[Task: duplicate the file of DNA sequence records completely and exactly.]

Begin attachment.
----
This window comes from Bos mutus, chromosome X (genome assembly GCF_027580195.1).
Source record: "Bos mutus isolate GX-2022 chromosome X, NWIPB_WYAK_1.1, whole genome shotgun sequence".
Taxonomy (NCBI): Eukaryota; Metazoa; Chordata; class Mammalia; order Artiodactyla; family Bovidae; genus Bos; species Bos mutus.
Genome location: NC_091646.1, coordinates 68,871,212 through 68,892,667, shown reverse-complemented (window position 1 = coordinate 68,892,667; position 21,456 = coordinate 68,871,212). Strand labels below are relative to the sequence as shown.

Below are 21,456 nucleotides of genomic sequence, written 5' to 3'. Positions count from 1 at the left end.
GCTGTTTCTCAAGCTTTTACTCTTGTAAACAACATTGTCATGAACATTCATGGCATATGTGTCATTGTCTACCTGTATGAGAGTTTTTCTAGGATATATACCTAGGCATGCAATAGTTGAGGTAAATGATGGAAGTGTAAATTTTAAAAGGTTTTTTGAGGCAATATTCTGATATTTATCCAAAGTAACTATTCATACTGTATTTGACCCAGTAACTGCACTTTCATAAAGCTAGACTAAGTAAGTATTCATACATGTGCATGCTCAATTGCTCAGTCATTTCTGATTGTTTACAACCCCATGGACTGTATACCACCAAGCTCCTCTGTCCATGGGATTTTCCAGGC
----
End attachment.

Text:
This window comes from Bos mutus, chromosome X (genome assembly GCF_027580195.1).
Source record: "Bos mutus isolate GX-2022 chromosome X, NWIPB_WYAK_1.1, whole genome shotgun sequence".
Taxonomy (NCBI): Eukaryota; Metazoa; Chordata; class Mammalia; order Artiodactyla; family Bovidae; genus Bos; species Bos mutus.
Genome location: NC_091646.1, coordinates 68,871,212 through 68,892,667, shown reverse-complemented (window position 1 = coordinate 68,892,667; position 21,456 = coordinate 68,871,212). Strand labels below are relative to the sequence as shown.

Below are 21,456 nucleotides of genomic sequence, written 5' to 3'. Positions count from 1 at the left end.
GCTGTTTCTCAAGCTTTTACTCTTGTAAACAACATTGTCATGAACATTCATGGCATATGTGTCATTGTCTACCTGTATGAGAGTTTTTCTAGGATATATACCTAGGCATGCAATAGTTGAGGTAAATGATGGAAGTGTAAATTTTAAAAGGTTTTTTGAGGCAATATTCTGATATTTATCCAAAGTAACTATTCATACTGTATTTGACCCAGTAACTGCACTTTCATAAAGCTAGACTAAGTAAGTATTCATACATGTGCATGCTCAATTGCTCAGTCATTTCTGATTGTTTACAACCCCATGGACTGTATACCACCAAGCTCCTCTGTCCATGGGATTTTCCAGGC